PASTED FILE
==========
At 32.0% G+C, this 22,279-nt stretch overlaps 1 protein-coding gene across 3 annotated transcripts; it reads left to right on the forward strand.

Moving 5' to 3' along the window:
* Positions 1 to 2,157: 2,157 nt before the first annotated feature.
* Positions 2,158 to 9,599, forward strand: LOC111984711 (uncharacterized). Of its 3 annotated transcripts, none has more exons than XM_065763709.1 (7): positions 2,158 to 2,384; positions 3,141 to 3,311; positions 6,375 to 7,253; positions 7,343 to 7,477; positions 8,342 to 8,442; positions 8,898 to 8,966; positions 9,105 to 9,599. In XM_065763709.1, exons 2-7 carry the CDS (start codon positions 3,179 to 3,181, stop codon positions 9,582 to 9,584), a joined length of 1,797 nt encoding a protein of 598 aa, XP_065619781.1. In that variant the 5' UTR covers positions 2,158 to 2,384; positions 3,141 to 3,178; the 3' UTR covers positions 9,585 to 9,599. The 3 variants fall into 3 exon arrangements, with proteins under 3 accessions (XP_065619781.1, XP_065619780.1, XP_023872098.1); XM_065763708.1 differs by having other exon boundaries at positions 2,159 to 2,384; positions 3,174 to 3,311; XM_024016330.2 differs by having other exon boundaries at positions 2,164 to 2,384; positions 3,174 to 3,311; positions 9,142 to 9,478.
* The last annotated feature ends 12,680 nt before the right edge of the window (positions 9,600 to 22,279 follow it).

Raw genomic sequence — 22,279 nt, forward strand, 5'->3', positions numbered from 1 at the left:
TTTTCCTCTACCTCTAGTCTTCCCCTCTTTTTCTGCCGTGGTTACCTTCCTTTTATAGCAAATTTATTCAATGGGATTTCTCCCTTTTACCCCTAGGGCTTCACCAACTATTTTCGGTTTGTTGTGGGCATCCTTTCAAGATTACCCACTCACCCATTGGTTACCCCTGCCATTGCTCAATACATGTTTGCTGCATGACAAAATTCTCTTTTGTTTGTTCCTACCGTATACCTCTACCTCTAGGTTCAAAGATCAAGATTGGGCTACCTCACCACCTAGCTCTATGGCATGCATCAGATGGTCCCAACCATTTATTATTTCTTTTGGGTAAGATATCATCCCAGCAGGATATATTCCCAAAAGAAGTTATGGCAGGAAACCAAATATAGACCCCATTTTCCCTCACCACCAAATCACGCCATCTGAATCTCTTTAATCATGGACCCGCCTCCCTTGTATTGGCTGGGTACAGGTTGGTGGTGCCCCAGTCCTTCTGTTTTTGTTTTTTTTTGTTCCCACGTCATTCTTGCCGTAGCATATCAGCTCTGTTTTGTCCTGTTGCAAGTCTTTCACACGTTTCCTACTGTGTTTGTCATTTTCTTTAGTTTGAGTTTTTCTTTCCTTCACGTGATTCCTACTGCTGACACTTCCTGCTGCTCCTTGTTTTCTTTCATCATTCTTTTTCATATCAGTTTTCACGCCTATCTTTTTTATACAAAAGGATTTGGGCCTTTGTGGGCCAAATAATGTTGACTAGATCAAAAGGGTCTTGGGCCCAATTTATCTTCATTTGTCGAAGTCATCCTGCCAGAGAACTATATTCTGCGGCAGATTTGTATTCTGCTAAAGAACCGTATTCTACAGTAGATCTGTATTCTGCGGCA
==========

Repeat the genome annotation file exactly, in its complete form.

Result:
At 32.0% G+C, this 22,279-nt stretch overlaps 1 protein-coding gene across 3 annotated transcripts; it reads left to right on the forward strand.

Moving 5' to 3' along the window:
* Positions 1 to 2,157: 2,157 nt before the first annotated feature.
* Positions 2,158 to 9,599, forward strand: LOC111984711 (uncharacterized). Of its 3 annotated transcripts, none has more exons than XM_065763709.1 (7): positions 2,158 to 2,384; positions 3,141 to 3,311; positions 6,375 to 7,253; positions 7,343 to 7,477; positions 8,342 to 8,442; positions 8,898 to 8,966; positions 9,105 to 9,599. In XM_065763709.1, exons 2-7 carry the CDS (start codon positions 3,179 to 3,181, stop codon positions 9,582 to 9,584), a joined length of 1,797 nt encoding a protein of 598 aa, XP_065619781.1. In that variant the 5' UTR covers positions 2,158 to 2,384; positions 3,141 to 3,178; the 3' UTR covers positions 9,585 to 9,599. The 3 variants fall into 3 exon arrangements, with proteins under 3 accessions (XP_065619781.1, XP_065619780.1, XP_023872098.1); XM_065763708.1 differs by having other exon boundaries at positions 2,159 to 2,384; positions 3,174 to 3,311; XM_024016330.2 differs by having other exon boundaries at positions 2,164 to 2,384; positions 3,174 to 3,311; positions 9,142 to 9,478.
* The last annotated feature ends 12,680 nt before the right edge of the window (positions 9,600 to 22,279 follow it).

Raw genomic sequence — 22,279 nt, forward strand, 5'->3', positions numbered from 1 at the left:
TTTTCCTCTACCTCTAGTCTTCCCCTCTTTTTCTGCCGTGGTTACCTTCCTTTTATAGCAAATTTATTCAATGGGATTTCTCCCTTTTACCCCTAGGGCTTCACCAACTATTTTCGGTTTGTTGTGGGCATCCTTTCAAGATTACCCACTCACCCATTGGTTACCCCTGCCATTGCTCAATACATGTTTGCTGCATGACAAAATTCTCTTTTGTTTGTTCCTACCGTATACCTCTACCTCTAGGTTCAAAGATCAAGATTGGGCTACCTCACCACCTAGCTCTATGGCATGCATCAGATGGTCCCAACCATTTATTATTTCTTTTGGGTAAGATATCATCCCAGCAGGATATATTCCCAAAAGAAGTTATGGCAGGAAACCAAATATAGACCCCATTTTCCCTCACCACCAAATCACGCCATCTGAATCTCTTTAATCATGGACCCGCCTCCCTTGTATTGGCTGGGTACAGGTTGGTGGTGCCCCAGTCCTTCTGTTTTTGTTTTTTTTTGTTCCCACGTCATTCTTGCCGTAGCATATCAGCTCTGTTTTGTCCTGTTGCAAGTCTTTCACACGTTTCCTACTGTGTTTGTCATTTTCTTTAGTTTGAGTTTTTCTTTCCTTCACGTGATTCCTACTGCTGACACTTCCTGCTGCTCCTTGTTTTCTTTCATCATTCTTTTTCATATCAGTTTTCACGCCTATCTTTTTTATACAAAAGGATTTGGGCCTTTGTGGGCCAAATAATGTTGACTAGATCAAAAGGGTCTTGGGCCCAATTTATCTTCATTTGTCGAAGTCATCCTGCCAGAGAACTATATTCTGCGGCAGATTTGTATTCTGCTAAAGAACCGTATTCTACAGTAGATCTGTATTCTGCGGCA